It is to be noted the bill relates solely to individual income-tax liability, and it is assumed there is no intention to disturb the present basis of taxing the decedent spouse's half of community property for estate-tax purposes. However, as in every estate-tax return the question of the decedent's individual income-tax liability is involved, the pending proposal would appear to create a contingent liability in Louisiana when the husband survives the wife and in other States when either surviving spouse has the administration or control of any community property.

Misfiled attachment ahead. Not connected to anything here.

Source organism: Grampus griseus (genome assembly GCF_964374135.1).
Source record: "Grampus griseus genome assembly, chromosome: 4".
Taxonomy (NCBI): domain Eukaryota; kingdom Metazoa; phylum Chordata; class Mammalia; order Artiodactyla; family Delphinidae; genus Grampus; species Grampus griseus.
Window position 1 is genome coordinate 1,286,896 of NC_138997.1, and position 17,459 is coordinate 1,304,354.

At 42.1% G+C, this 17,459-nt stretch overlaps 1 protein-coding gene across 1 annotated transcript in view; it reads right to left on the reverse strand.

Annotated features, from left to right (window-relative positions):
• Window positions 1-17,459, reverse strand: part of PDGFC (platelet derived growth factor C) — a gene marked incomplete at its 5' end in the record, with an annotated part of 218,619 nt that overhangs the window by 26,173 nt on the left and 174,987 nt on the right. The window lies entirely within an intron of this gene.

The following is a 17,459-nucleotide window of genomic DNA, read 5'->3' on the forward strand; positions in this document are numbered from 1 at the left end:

In the foregoing cases although the marital community will have ceased, the contingent liability for the deceased spouse will not be determined until the surviving spouse's individual income-tax liability is established and such liability will be merged and dependent on the surviving spouse's separate income, if there be any. Moreover, in Louisiana a similar complication will occur in connection with divorce or other dissolution of the community property partnership during the lives of the spouses. Indeed, a situation will be created which will raise technical and extremely difficult legal questions and possibly require for solution decisions of the highest courts relative to the settlement of the marital community partnership. And so far as I am informed no similar hiatus occurs under the Federal laws involved. Such questions are now avoided by recognition by the Treasury Department of State law in its application to property rights.